Lack of political will is roadblock to passing long-term spending bill

The existing federal transportation policies, which will be continued under this extension, are outdated and ill equipped to meet the demands of a changing nation. A new authorization bill is needed. Right now, the only impediment to the enactment of a long-term surface transportation authorization is a lack of political will to make the necessary choices and implement the necessary reforms.

{mosads}The Surface Transportation Authorization Act of 2009, crafted by the Committee on Transportation and Infrastructure and with the extraordinary input of Subcommittee on Highways and Transit Chairman Peter DeFazio (D-Ore.), would invest $450 billion in the nation’s multi-modal surface transportation network, providing long-overdue investments in the nation’s highways, bridges and transit. 

Passing such a bill is critical to delivering urgently needed jobs and building upon earlier efforts to recover from this historic economic recession. This authorization would put Americans to work rebuilding the backbone of the nation’s economy and laying a solid foundation for long-term economic prosperity and growth.

Earlier this year, Congress and President Barack Obama confronted our nation’s economic freefall with the passage of the American Recovery and Reinvestment Act. The Act included substantial surface transportation investments that have allowed states and metropolitan planning organizations to repair and maintain assets by funding ready-to-go projects. These projects are currently putting Americans back to work and, in the coming months, will create even more job opportunities as the nation’s economy climbs out of this recession.

However, addressing the immediate need for job creation in a time of economic crisis cannot be mistaken as a substitute for passing a long-term surface transportation authorization.  While the Recovery Act provided much-needed funding and enabled states to reduce mounting maintenance backlogs, even this significant investment falls well short of meeting the overall needs of the system.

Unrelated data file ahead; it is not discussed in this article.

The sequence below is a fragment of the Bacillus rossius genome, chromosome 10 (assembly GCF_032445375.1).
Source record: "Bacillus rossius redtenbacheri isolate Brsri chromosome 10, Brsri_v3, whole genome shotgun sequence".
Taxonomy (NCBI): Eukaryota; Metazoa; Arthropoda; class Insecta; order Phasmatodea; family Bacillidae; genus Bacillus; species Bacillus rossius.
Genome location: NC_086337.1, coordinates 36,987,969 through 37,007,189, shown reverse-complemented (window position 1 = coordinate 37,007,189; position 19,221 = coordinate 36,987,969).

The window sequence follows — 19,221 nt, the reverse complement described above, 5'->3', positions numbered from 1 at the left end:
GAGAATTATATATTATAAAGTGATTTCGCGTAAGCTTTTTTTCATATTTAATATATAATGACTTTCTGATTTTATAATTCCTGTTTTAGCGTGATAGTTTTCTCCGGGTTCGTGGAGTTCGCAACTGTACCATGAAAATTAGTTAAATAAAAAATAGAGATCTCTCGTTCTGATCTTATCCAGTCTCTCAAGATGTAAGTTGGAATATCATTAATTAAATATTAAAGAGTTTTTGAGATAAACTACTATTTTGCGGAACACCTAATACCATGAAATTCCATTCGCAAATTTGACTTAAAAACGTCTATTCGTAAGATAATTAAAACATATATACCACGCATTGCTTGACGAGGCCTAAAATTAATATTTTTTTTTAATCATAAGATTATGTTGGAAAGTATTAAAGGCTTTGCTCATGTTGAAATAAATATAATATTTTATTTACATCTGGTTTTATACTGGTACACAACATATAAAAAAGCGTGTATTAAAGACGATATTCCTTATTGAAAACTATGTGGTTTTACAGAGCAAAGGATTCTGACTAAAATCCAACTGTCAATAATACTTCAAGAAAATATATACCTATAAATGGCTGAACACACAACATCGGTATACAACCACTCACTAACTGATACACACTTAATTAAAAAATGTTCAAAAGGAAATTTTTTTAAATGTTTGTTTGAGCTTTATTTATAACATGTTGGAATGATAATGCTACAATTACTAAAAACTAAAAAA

Meeting these needs can only be accomplished through the passage of a robust and transformational bill that charts a bold new path for the future of the nation’s transportation network and builds upon the job opportunities created by the Recovery Act.

The Surface Transportation Authorization Act will ensure that we can build ourselves out of this recession project-by-project and job-by-job. Once the nation’s economy has emerged from this downturn, it will rest on infrastructure that is safer, stronger, more efficient and more environmentally sustainable.

Unfortunately, the administration, the Republican leadership, and some in the Senate have suggested an 18-month extension of the existing surface transportation programs. This proposal is unacceptable and would seriously damage the bold efforts that are being undertaken to rescue the economy and invest in the nation’s future. 

Under their approach, in 18 months, we would once again find ourselves with the same difficult decisions, the same outdated and inefficient programs, and even greater investment needs for all modes of the surface transportation system.

Worst of all, failure to pass a long-term surface transportation authorization quickly would force significant uncertainty on states and MPOs that must plan critical projects years in advance and that require long-term funding assurances and stability from their federal partners.

My committee has found that if we were to pass an 18-month extension of existing program funding levels instead of passing the Surface Transportation Authorization Act, more than 379,000 jobs would be lost or foregone over the next 18 months.  This number continues to grow with the prospect of additional short-term extensions that would inevitably follow.

{mosads}The difficult decisions that we face today will not be any easier in 18 months, and the American people will pay the price for our inaction through lost jobs, decreased mobility, diminished productivity, and continued high levels of traffic fatalities and injuries.

Action must be taken to maintain the world-class surface transportation system passed down to us by previous generations of Americans, and to build a transportation system worthy of being passed on to future generations.

States, MPOs, and the nation as a whole suffered through 12 extensions over nearly two years before we were able to enact the current transportation authorization in 2005. We cannot let that happen again. The safety, mobility, and quality of life in communities throughout America are at stake, along with a budding economic recovery. Both depend on the leadership and bold vision outlined by this long-term surface transportation authorization — a jobs bill for America of unprecedented proportion.

Oberstar is chairman of the House Committee on Transportation and Infrastructure.

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